Klaus Becker, Honorary Consul of Germany, described the pre-election background, introduced the main political parties and analyzed possible coalition scenarios while Dr. Besir Ceka, Assistant Professor with the Political Science Department at Davidson College, commented on the results.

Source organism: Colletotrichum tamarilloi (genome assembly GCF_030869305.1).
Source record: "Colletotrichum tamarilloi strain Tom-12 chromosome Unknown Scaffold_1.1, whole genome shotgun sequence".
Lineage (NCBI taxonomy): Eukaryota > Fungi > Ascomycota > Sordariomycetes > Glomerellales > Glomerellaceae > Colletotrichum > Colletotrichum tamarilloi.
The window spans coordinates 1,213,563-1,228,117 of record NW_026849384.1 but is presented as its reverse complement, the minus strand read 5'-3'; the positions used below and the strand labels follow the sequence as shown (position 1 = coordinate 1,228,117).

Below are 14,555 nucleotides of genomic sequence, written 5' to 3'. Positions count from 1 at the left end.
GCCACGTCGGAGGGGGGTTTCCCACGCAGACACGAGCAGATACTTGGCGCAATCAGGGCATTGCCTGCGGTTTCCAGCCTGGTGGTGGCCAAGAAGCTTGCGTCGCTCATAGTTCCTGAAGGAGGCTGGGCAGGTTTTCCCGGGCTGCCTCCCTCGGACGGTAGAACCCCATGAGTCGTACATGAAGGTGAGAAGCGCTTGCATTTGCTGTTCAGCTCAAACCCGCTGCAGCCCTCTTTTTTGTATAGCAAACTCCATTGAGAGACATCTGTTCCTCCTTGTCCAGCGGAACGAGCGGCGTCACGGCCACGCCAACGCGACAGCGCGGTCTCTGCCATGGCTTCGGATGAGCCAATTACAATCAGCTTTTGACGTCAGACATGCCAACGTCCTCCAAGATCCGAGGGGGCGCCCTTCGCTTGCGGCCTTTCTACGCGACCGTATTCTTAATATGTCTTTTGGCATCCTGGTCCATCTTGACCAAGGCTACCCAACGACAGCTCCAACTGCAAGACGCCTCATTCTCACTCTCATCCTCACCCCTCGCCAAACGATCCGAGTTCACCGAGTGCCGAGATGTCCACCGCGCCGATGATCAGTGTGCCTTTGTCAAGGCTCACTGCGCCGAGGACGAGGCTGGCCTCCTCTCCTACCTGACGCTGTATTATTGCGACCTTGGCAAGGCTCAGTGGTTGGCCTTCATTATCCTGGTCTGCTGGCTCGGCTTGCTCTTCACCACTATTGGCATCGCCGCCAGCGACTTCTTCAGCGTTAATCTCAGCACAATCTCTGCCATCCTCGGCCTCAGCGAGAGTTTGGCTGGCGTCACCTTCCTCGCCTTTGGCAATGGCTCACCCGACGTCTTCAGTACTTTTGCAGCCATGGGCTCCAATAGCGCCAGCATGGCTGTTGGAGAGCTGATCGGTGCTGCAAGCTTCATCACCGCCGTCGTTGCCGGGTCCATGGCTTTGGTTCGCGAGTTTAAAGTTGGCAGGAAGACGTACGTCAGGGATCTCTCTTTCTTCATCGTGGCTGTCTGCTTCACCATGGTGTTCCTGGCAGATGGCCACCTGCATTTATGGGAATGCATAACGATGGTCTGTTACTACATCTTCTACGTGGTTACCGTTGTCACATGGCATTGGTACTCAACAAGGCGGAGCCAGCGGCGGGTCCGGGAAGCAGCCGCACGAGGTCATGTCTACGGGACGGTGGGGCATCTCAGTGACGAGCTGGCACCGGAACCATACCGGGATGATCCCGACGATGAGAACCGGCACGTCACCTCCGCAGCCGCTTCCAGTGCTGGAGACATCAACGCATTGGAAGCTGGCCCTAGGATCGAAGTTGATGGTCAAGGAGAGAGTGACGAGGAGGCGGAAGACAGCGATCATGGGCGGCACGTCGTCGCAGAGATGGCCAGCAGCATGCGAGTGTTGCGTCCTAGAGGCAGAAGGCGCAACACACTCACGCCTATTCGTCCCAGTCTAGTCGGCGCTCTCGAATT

Although the new right-populist party AfD was expected to enter the German parliament, its dramatic gains of 13%, making it the 3rd strongest party, came as a surprise, even as a shock. The relatively poor results of Germany’s two big parties, the Volksparteien or people’s parties, which have long been the pillars of a stable political system, are largely considered the political price for Merkel’s 2015 decision to open the borders to refugees from Syria and Iraq. The arrival of a million refugees over the last two years opened deep rifts in the population and weakened its support. Although Merkel’s CDU/CSU alliance won the highest share of vote, it has not won enough that it can govern alone, meaning it will have to find coalition partners from smaller parties.